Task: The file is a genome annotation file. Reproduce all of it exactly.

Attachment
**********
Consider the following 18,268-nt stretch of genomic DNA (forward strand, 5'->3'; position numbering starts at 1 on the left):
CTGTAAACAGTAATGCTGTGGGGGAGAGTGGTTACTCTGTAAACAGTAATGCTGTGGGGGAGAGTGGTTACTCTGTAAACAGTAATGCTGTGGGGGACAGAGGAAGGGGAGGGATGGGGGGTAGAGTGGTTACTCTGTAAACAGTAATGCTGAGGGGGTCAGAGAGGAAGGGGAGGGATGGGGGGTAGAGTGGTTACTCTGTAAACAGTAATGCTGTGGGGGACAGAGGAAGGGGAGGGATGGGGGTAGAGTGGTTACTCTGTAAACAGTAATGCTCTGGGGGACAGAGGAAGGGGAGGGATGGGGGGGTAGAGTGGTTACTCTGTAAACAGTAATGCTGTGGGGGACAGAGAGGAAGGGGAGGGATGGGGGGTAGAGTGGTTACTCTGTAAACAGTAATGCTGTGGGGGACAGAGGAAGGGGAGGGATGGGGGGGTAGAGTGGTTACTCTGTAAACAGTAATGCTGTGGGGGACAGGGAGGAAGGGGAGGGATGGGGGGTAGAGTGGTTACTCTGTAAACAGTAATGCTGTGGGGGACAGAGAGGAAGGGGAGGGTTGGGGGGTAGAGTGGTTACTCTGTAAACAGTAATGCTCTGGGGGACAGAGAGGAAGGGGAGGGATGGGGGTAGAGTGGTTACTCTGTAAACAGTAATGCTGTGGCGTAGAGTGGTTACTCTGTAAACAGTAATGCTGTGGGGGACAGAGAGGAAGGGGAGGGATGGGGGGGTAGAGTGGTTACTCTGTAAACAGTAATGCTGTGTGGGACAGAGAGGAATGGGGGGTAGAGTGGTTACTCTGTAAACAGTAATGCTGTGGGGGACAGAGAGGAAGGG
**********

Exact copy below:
Consider the following 18,268-nt stretch of genomic DNA (forward strand, 5'->3'; position numbering starts at 1 on the left):
CTGTAAACAGTAATGCTGTGGGGGAGAGTGGTTACTCTGTAAACAGTAATGCTGTGGGGGAGAGTGGTTACTCTGTAAACAGTAATGCTGTGGGGGACAGAGGAAGGGGAGGGATGGGGGGTAGAGTGGTTACTCTGTAAACAGTAATGCTGAGGGGGTCAGAGAGGAAGGGGAGGGATGGGGGGTAGAGTGGTTACTCTGTAAACAGTAATGCTGTGGGGGACAGAGGAAGGGGAGGGATGGGGGTAGAGTGGTTACTCTGTAAACAGTAATGCTCTGGGGGACAGAGGAAGGGGAGGGATGGGGGGGTAGAGTGGTTACTCTGTAAACAGTAATGCTGTGGGGGACAGAGAGGAAGGGGAGGGATGGGGGGTAGAGTGGTTACTCTGTAAACAGTAATGCTGTGGGGGACAGAGGAAGGGGAGGGATGGGGGGGTAGAGTGGTTACTCTGTAAACAGTAATGCTGTGGGGGACAGGGAGGAAGGGGAGGGATGGGGGGTAGAGTGGTTACTCTGTAAACAGTAATGCTGTGGGGGACAGAGAGGAAGGGGAGGGTTGGGGGGTAGAGTGGTTACTCTGTAAACAGTAATGCTCTGGGGGACAGAGAGGAAGGGGAGGGATGGGGGTAGAGTGGTTACTCTGTAAACAGTAATGCTGTGGCGTAGAGTGGTTACTCTGTAAACAGTAATGCTGTGGGGGACAGAGAGGAAGGGGAGGGATGGGGGGGTAGAGTGGTTACTCTGTAAACAGTAATGCTGTGTGGGACAGAGAGGAATGGGGGGTAGAGTGGTTACTCTGTAAACAGTAATGCTGTGGGGGACAGAGAGGAAGGG